This significant improvement in the contraceptive prevalence rate, especially among disadvantaged groups, may reflect the effectiveness of the family planning policy and may reflect “a new behavior which is linked both to the use of contraception and to the dimension socio-cultural, which undeniably operates on the attitudes of social actors” (Belhadjali B.,1989, p.24). The impact of family planning is fundamental since it has succeeded in “avoiding” a considerable number of births in recent decades. These births were avoided not only thanks to family planning but it is also the result of the combination of several factors inherent in the economic and social development of the country. Nevertheless, the share of the FP remains decisive since its contribution to births averted is on average 44% (between 1966 and 1994 for example) (Seklani M., 1997, p.155).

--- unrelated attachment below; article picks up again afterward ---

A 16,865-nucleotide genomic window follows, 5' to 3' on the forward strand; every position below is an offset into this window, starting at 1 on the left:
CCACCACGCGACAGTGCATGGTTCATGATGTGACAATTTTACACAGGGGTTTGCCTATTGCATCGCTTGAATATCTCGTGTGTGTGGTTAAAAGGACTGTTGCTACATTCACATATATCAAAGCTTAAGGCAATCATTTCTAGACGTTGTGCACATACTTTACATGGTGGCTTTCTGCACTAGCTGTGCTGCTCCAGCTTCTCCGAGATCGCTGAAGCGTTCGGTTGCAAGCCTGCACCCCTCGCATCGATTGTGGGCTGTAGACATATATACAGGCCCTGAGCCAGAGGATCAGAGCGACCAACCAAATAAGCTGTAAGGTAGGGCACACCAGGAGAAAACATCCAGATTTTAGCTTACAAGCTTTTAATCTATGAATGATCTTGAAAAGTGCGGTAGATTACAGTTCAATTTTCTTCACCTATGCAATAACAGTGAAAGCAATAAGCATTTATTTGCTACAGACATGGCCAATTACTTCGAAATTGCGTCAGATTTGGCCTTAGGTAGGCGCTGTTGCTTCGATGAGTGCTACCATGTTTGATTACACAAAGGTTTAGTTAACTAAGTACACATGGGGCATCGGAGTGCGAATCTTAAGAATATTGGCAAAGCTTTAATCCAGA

-The new marital life cycle
In addition to the extension of life in a couple (thanks to the fall in mortality), the matrimonial life cycle has been characterized in recent years by an increasingly long period of celibacy and by a delay in the entry into union, unlike the situation a few decades earlier. For example, the proportions of single women at ages 15-19, 20-24 and 25-29 have risen sharply. While in 1956 only 58% of women were single at the age of 15-19, this proportion exceeded 98% in 2010.
Similarly, for the two other age groups, this percentage exceeded 85% and 54% respectively in 2010 compared to 20.4% and 6.5% in 1956. In other words, more than half of women (54.4 %) was single at age 25-29 in 2010, while this rate did not exceed 6.5% in 1956 and 9% in 1966.